Gurgling, Bubbling Me

This text was written for Two, the second volume of the printed zine Take Care created by Roberta Mansueto, and was presented at Sprint Milano book fair in November 2017.

We were drinking £1.50 gin and tonics at the bar down the street from his place, the one with the giant plastic palm tree reaching up to the ceiling. It was my last night in London, and he wanted to stay out so we could keep talking. We swayed a bit with drunkenness. We were trying to think of ways to comfort ourselves against the distance and time we were enduring without each other. Two cities. Uncountable hours on the bus. He said that he thought our bodies were just extensions of our minds. “The body is an afterthought, it’s the abstract connection we have that matters,” he argued. “Like when we Skype, our minds may be temporarily riding the same wavelength and connected in conversation, but our bodies are completely elsewhere. Maybe we should sleep with other people when we’re away, and it won’t mean anything because it’s just our bodies.” I felt uneasy then, and I didn’t know if I agreed. I also didn’t know yet that I was pregnant, sitting on that damp wooden bench with him.

All the ovulation calculators I Googled were wrong. I sat on my mattress, staring at the two-lined damp plastic test, whispering fuck fuck fuck fuck fuck fuck fuck

Later that night in the bathtub I thought to myself, this is the first time my body has ever done anything.

The only thing my body has ever really done, without me (against me?). Thirty years of some kind of passivity. Realizing I’ve had thoughts of my body as an ornament, and that I’ve seen my body through the eyes of others. I’ve catered to it this way, adorned it with clothing and shaved it, applied eyeliner to it, despite my surface denial, cries against conformity and the heteronormative dating system. My body is not just an extension of my mind, this it proved to me.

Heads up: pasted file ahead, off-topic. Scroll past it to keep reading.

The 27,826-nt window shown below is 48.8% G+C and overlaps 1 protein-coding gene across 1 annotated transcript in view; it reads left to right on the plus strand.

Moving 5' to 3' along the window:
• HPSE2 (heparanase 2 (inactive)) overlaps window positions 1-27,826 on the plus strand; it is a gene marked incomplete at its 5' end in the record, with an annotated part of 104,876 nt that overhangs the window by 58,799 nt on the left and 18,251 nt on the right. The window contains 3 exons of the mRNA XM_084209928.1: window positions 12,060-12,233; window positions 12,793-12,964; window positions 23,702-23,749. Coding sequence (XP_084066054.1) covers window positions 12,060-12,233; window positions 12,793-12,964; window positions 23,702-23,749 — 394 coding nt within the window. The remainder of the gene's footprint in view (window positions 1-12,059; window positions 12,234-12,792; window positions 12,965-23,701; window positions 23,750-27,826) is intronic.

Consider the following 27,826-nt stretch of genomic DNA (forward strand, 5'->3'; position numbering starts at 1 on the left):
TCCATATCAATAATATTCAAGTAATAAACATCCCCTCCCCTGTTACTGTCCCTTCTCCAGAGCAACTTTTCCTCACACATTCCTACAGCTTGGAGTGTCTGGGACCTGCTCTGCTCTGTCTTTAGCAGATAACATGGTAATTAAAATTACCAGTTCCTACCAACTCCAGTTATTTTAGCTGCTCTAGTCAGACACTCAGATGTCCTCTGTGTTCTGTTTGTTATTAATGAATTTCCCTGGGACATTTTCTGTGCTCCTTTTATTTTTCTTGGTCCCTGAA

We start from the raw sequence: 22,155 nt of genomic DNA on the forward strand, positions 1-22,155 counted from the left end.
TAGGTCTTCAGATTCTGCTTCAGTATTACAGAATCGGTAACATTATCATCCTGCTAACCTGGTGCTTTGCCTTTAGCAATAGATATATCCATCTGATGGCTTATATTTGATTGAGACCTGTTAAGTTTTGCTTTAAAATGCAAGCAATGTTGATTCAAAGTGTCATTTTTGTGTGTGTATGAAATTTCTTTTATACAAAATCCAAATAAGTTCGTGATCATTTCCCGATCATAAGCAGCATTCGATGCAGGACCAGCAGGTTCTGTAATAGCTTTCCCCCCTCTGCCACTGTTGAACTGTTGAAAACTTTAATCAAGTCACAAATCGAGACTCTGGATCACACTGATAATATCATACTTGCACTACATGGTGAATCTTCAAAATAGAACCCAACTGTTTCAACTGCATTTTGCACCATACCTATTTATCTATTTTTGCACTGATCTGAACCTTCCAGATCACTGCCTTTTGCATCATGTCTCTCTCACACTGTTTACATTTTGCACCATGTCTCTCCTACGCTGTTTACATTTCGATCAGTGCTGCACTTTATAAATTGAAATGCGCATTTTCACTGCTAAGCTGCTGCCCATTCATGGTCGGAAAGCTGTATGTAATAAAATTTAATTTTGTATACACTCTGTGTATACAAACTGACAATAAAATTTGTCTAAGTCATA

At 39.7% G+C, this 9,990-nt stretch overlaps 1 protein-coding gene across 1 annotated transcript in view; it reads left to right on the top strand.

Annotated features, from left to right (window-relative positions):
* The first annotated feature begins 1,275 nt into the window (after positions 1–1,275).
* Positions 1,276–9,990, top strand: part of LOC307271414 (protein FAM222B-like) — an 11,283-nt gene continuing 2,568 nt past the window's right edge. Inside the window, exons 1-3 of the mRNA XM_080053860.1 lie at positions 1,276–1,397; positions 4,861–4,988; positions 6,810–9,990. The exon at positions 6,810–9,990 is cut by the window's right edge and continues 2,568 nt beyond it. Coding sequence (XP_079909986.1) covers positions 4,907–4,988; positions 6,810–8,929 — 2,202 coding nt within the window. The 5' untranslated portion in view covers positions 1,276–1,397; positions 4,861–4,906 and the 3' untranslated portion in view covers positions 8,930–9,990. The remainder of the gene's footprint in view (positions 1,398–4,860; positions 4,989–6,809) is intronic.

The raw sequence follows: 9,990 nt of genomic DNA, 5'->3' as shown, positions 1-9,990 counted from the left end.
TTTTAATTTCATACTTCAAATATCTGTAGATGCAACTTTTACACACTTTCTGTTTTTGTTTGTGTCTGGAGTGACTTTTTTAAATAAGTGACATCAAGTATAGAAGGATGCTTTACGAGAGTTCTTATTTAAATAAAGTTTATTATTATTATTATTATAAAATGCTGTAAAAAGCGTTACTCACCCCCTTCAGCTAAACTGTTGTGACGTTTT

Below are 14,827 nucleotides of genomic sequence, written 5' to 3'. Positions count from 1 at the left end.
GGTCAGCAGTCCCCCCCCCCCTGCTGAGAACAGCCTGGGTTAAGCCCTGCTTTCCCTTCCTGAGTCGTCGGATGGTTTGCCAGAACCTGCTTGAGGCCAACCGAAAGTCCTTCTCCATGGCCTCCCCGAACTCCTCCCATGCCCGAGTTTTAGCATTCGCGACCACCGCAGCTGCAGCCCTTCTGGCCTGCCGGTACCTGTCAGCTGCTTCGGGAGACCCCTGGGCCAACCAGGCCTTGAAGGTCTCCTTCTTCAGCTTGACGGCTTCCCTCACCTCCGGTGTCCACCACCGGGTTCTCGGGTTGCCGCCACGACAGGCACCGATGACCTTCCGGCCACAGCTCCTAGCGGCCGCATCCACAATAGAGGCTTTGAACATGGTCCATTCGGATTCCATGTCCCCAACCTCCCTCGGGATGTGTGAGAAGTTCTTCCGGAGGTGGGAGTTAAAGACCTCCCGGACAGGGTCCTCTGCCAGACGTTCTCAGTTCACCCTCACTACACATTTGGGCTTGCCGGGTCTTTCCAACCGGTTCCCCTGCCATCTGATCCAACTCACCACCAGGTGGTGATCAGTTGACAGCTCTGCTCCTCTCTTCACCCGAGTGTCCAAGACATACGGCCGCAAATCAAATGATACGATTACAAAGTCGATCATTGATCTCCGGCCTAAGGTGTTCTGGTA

In the bathtub, I used to read lines from books like “We use each other like axes to cut down the ones we really love”. Lines like “She was a summation of all the quotes and poets she had ever read – what clever woman is more?” In the bathtub I used to get angry at dead male writers. 

Now in the bathtub I look at my belly, feel it slurping and bubbling, brewing. I feel the water softening me, dissolving the surface barrier between itself and my body. I am the water too. No longer a single entity, I also carry another, which connects me to the rest – starts joining with the surroundings I have ignored, until now, because of my inward focus. My tears fall into the water and later my blood does too. This mix flows down the drain, also joining the residual seepages of others. My body in the water feels both tangible and soluble now, and, most importantly, more present than it has ever been.